|Directed by||Rex Ingram, Maxwell Karger|
|Written by||Arthur J. Zellner (scenario)|
|Based on||Shore Acres|
by James A. Herne
|Cinematography||John F. Seitz|
|Edited by||Grant Whytock|
Screen Classics Inc.
|Distributed by||Metro Pictures Corporation|
|Language||Silent (English intertitles)|
Shore Acres is a 1920 American drama film directed by Rex Ingram that was based on the stage play by James A. Herne. It was adapted from the play by Arthur J. Zellner.
The silent film was released on May 16, 1920, and runs for 60 minutes, over 6 reels. It is unknown if any copies of the film survive.Thus the film may be lost.
A period newspaper gives the following description: "Shore Acres is a story of plain New England folk on the rock ribbed coast of Maine. Martin Berry, a stern old lighthouse keeper, forbids his spirited daughter Helen to speak to the man she loves! It is Martin's fondest hope that Helen will marry Josiah Blake, the village banker. Helen refuses to obey her father, and elopes with her sweetheart on the "Liddy Ann," a vessel bound down the coast. Her father learns of her departure, and insane with rage, he prevents his brother, Nathaniel, from lighting the beacon that will guide the vessel safely out through the rocks of the harbor. Desperately the two men battle together in the lighthouse—one to save the vessel, the other to destroy her. A sou'easter is raging, and during their struggle the "Liddy Ann" goes on the rocks and the passengers are left to the mercy of the storm. The scene fairly makes the nerves tingle with excitement. What befalls thereafter is thrillingly unfolded in this picturization of the greatest American play of the century. Shore Acres is a big human drama of thrills and heart throbs, replete with delicious humor and tender pathos."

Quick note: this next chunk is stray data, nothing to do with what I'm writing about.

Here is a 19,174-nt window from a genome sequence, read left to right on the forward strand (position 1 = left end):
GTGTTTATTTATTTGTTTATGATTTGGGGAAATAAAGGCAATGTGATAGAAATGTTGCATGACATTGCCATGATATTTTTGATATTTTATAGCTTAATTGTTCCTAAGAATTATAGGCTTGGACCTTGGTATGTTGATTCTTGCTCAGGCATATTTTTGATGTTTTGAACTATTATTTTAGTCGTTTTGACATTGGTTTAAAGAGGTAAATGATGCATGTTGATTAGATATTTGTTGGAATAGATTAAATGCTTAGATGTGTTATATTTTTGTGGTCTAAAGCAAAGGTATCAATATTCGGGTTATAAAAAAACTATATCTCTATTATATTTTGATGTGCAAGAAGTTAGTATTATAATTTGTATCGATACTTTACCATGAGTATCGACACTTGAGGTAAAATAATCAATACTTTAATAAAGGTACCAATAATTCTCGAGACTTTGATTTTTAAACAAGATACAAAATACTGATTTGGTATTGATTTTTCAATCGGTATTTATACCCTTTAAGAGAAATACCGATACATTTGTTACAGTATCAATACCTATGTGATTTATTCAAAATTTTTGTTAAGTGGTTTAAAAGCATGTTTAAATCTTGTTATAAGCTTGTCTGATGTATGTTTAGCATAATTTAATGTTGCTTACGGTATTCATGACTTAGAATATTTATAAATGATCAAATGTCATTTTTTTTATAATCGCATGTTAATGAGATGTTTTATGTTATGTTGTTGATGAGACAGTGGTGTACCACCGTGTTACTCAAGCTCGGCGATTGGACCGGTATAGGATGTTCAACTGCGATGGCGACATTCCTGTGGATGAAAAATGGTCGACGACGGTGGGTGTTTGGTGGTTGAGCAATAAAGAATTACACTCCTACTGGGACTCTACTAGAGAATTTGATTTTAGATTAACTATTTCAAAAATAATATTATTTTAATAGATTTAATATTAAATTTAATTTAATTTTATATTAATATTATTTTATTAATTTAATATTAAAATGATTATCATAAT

Director Rex Ingram and Alice Terry first met during the making of the film in 1920. They would eventually marry over a weekend during filming of The Prisoner of Zenda in 1922.
Shore Acres was filmed near Laguna, California.
Rex Ingram was an Irish film director, producer, writer, and actor. Director Erich von Stroheim once called him "the world's greatest director".
The year 1914 in film involved some significant events, including the debut of Cecil B. DeMille as a director.
The Magician is a 1926 American silent horror film directed by Rex Ingram about a magician's efforts to acquire the blood of a maiden for his experiments to create life. It was adapted by Ingram from the 1908 novel The Magician by W. Somerset Maugham. It stars Alice Terry, Paul Wegener and Iván Petrovich. Critic Carlos Clarens wrote that it was "perhaps the most elusive of lost films." However, since the time Clarens wrote this, various prints of the film have surfaced. Some have screened at independent movie festivals from 1993 onwards, and the film has also been shown on Turner Classic Movies. It remained commercially unavailable until being released on DVD in the Warner Brothers Archive Collection in 2011.
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Alice Frances Taaffe, known professionally as Alice Terry, was an American film actress and director. She began her career during the silent film era, appearing in thirty-nine films between 1916 and 1933. While Terry's trademark look was her blonde hair, she was actually a brunette, and put on her first blonde wig in Hearts Are Trumps (1920) to look different from Francelia Billington, the other actress in the film. Terry played several different characters in the 1916 anti-war film Civilization, co-directed by Thomas H. Ince and Reginald Barker. Alice wore the blonde wig again in her most acclaimed role as "Marguerite" in film The Four Horsemen of the Apocalypse (1921), and kept the wig for any future roles. In 1925 her husband Rex Ingram co-directed Ben-Hur, filming parts of it in Italy. The two decided to move to the French Riviera, where they set up a small studio in Nice and made several films on location in North Africa, Spain, and Italy for MGM and others. In 1933, Terry made her last film appearance in Baroud, which she also co-directed with her husband.
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The Prisoner of Zenda is a 1922 American silent adventure film directed by Rex Ingram, one of the many adaptations of Anthony Hope's popular 1894 novel The Prisoner of Zenda and the subsequent 1896 play by Hope and Edward Rose.
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Shore Acres is a 1914 American silent drama film directed by Jack Pratt and starring Charles A. Stevenson, Riley Hatch and Conway Tearle. It is based on the 1893 play Shore Acres by James A. Herne, later also adapted into a 1920 film of the same title.